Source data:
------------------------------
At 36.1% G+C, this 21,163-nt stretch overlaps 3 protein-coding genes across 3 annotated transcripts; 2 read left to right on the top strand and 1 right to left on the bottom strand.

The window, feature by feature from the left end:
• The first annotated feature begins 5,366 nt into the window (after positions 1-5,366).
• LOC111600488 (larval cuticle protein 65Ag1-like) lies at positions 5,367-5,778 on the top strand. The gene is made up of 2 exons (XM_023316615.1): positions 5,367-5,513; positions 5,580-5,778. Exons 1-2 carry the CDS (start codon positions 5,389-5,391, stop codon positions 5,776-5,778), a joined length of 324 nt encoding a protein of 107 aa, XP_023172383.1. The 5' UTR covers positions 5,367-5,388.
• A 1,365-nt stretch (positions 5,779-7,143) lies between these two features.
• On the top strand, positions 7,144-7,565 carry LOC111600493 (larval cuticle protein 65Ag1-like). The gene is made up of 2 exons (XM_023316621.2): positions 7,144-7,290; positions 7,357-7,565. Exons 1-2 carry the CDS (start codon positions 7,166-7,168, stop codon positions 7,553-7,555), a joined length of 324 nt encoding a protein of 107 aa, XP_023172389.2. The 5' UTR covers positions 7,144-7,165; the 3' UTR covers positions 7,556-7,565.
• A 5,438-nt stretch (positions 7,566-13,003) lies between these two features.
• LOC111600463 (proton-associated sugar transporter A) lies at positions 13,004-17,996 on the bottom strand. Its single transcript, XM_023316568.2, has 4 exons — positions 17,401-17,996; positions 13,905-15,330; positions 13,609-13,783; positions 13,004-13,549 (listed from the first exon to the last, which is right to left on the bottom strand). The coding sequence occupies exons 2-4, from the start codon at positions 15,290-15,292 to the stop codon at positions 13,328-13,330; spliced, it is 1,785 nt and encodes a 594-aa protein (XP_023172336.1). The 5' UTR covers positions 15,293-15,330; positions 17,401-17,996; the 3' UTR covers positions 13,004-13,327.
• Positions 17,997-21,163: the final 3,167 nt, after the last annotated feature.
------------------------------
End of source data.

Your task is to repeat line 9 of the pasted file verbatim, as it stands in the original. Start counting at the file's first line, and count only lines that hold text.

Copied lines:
• Positions 17,997-21,163: the final 3,167 nt, after the last annotated feature.